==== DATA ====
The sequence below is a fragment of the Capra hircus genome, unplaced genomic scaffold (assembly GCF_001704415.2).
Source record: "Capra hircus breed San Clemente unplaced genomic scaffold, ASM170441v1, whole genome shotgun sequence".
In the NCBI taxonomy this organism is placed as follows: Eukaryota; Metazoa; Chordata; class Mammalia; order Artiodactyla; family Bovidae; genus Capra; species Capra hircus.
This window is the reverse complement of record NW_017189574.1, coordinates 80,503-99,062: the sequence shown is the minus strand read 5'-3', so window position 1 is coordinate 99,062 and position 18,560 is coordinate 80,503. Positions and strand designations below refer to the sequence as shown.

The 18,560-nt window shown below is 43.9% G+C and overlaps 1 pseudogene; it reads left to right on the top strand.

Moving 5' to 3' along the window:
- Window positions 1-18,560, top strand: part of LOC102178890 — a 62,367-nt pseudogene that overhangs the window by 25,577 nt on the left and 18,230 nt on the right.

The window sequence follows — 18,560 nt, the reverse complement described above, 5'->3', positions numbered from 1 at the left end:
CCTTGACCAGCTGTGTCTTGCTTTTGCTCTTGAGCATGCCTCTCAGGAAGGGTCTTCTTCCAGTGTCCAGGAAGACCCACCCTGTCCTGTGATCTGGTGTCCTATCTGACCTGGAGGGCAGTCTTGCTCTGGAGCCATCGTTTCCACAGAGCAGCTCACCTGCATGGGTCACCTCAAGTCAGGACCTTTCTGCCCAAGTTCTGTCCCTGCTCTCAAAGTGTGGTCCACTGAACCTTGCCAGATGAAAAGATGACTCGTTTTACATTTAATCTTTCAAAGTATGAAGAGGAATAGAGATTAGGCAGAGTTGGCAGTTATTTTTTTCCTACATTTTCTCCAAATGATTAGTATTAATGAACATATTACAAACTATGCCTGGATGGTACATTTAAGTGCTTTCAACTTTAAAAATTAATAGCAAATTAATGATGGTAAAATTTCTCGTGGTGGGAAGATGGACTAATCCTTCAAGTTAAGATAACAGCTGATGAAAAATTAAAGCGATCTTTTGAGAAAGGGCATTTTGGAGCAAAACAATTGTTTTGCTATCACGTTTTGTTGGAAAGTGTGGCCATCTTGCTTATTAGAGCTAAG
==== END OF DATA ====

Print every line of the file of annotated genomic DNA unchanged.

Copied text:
The sequence below is a fragment of the Capra hircus genome, unplaced genomic scaffold (assembly GCF_001704415.2).
Source record: "Capra hircus breed San Clemente unplaced genomic scaffold, ASM170441v1, whole genome shotgun sequence".
In the NCBI taxonomy this organism is placed as follows: Eukaryota; Metazoa; Chordata; class Mammalia; order Artiodactyla; family Bovidae; genus Capra; species Capra hircus.
This window is the reverse complement of record NW_017189574.1, coordinates 80,503-99,062: the sequence shown is the minus strand read 5'-3', so window position 1 is coordinate 99,062 and position 18,560 is coordinate 80,503. Positions and strand designations below refer to the sequence as shown.

The 18,560-nt window shown below is 43.9% G+C and overlaps 1 pseudogene; it reads left to right on the top strand.

Moving 5' to 3' along the window:
- Window positions 1-18,560, top strand: part of LOC102178890 — a 62,367-nt pseudogene that overhangs the window by 25,577 nt on the left and 18,230 nt on the right.

The window sequence follows — 18,560 nt, the reverse complement described above, 5'->3', positions numbered from 1 at the left end:
CCTTGACCAGCTGTGTCTTGCTTTTGCTCTTGAGCATGCCTCTCAGGAAGGGTCTTCTTCCAGTGTCCAGGAAGACCCACCCTGTCCTGTGATCTGGTGTCCTATCTGACCTGGAGGGCAGTCTTGCTCTGGAGCCATCGTTTCCACAGAGCAGCTCACCTGCATGGGTCACCTCAAGTCAGGACCTTTCTGCCCAAGTTCTGTCCCTGCTCTCAAAGTGTGGTCCACTGAACCTTGCCAGATGAAAAGATGACTCGTTTTACATTTAATCTTTCAAAGTATGAAGAGGAATAGAGATTAGGCAGAGTTGGCAGTTATTTTTTTCCTACATTTTCTCCAAATGATTAGTATTAATGAACATATTACAAACTATGCCTGGATGGTACATTTAAGTGCTTTCAACTTTAAAAATTAATAGCAAATTAATGATGGTAAAATTTCTCGTGGTGGGAAGATGGACTAATCCTTCAAGTTAAGATAACAGCTGATGAAAAATTAAAGCGATCTTTTGAGAAAGGGCATTTTGGAGCAAAACAATTGTTTTGCTATCACGTTTTGTTGGAAAGTGTGGCCATCTTGCTTATTAGAGCTAAG